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Effects of operational shocks on key microbial populations for biogas production in UASB (Upflow Anaerobic Sludge Blanket) reactors

Couras, C.S., Louros, V.L., Grilo, A.M., Leitão, J.H., Capela, M.I., Arroja, L.M., Nadais, M.H.
Energy 2014 v.73 pp. 866-874
Archaea, Syntrophomonadaceae, biogas, biomass, continuous systems, methane production, temperature, upflow anaerobic sludge blanket reactor, volatile fatty acids, wastewater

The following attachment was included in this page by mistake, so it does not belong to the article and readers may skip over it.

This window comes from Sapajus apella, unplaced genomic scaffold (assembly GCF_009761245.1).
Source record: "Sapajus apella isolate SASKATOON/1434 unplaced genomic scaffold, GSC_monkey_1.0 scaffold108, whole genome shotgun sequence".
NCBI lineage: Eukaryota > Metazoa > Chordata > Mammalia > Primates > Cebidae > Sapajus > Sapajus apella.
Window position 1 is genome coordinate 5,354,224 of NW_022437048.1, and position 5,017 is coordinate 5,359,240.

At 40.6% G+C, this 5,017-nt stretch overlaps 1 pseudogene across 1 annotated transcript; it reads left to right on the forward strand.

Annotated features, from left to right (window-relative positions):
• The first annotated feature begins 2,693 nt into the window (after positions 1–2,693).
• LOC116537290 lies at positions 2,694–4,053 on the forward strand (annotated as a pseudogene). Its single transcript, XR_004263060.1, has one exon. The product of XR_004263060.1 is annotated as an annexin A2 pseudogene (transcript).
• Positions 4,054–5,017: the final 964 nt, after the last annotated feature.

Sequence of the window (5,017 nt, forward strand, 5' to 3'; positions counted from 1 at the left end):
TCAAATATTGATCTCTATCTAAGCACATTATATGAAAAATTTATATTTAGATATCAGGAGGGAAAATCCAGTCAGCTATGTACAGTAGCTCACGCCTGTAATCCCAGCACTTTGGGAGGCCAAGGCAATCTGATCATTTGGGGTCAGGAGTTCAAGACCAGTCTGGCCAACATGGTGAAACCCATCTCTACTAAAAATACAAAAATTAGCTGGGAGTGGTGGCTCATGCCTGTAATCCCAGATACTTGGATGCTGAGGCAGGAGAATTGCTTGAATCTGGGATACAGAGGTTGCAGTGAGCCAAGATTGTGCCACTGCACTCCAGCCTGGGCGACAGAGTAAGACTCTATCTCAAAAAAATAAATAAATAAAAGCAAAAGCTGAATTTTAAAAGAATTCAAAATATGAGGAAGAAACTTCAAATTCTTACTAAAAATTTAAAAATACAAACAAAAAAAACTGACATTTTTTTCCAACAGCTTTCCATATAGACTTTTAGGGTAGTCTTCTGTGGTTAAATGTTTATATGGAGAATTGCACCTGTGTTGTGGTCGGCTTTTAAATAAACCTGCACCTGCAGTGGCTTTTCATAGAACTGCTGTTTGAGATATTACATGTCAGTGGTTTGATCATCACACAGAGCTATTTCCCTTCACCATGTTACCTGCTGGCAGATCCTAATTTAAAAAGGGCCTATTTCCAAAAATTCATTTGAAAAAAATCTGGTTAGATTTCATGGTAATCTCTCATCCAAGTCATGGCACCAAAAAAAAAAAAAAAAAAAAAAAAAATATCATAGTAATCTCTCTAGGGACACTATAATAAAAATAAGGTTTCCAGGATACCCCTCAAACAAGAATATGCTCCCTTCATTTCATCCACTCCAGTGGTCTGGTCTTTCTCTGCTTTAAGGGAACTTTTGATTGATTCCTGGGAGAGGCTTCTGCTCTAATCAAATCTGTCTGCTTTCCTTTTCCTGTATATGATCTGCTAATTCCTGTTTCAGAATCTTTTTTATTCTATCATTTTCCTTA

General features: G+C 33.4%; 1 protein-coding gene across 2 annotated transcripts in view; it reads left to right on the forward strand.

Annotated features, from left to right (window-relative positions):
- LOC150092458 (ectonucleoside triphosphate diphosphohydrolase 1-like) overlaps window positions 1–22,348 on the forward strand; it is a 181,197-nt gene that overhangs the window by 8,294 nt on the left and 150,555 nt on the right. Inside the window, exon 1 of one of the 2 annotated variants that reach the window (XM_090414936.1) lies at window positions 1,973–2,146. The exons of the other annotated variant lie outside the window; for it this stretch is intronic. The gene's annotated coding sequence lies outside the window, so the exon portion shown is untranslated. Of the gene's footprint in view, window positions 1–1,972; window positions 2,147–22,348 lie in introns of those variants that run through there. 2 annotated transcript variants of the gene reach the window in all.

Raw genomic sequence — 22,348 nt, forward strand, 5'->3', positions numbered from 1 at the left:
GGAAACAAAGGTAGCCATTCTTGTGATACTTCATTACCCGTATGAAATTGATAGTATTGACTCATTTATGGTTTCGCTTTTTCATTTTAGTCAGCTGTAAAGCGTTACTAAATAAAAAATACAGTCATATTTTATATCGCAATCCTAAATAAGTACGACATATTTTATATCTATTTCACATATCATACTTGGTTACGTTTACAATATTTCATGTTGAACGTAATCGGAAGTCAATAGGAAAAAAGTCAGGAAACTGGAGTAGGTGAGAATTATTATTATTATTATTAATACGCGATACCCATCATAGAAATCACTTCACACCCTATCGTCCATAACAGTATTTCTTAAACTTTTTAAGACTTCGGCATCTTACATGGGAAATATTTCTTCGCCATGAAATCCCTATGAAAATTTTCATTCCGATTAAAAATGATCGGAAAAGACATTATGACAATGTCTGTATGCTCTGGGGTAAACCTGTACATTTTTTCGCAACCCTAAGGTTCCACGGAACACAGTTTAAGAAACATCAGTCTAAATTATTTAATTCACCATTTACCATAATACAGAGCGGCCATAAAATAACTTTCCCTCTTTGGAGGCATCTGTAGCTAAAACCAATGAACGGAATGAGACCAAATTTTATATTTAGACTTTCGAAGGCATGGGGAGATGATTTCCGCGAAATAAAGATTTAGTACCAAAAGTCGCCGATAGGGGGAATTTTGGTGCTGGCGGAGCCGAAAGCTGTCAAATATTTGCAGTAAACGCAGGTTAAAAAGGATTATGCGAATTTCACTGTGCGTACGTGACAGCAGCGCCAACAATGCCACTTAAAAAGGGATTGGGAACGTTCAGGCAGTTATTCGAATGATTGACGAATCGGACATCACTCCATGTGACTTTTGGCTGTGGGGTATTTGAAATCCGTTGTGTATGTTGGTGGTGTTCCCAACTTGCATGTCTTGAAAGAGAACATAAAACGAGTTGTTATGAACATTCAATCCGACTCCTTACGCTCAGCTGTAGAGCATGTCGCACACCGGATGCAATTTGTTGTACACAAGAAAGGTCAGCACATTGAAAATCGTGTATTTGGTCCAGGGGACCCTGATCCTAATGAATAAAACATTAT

This work compares the overall performance and biogas production of continuous and intermittent UASB (Upflow Anaerobic Sludge Blanket) reactors treating dairy wastewater and subjected to fat, hydraulic and temperature shocks. The systems were monitored for methane production, effluent concentration, volatile fatty acids, and microbial populations of the Eubacteria, Archaea and Syntrophomonadaceae groups. This last microbial group has been reported in literature as being determinant for the degradation of fatty substrates present in the wastewater and subsequent biogas production. Results show that both continuous and intermittent systems supported the applied shocks. However, the intermittent systems exhibited better performance than the continuous systems in biogas production and physical-chemical parameters. Syntrophomonadaceae microbial group was present in the intermittent systems, but was not detected in the biomass from the continuous systems. Hydraulic and temperature shocks, but not the fat shock, caused severe losses in the relative abundance of the Syntrophomonadaceae group in intermittent systems, leading to undetectable levels during the temperature shock. The severity of the effects of the applied shocks on the key microbial group Syntrophomonadaceae, were classified as: fats < hydraulic < temperature. Results from a full-scale anaerobic reactor confirm the effect of intermittent operation on the presence of Syntrophomonadaceae and the effect on reactor performance.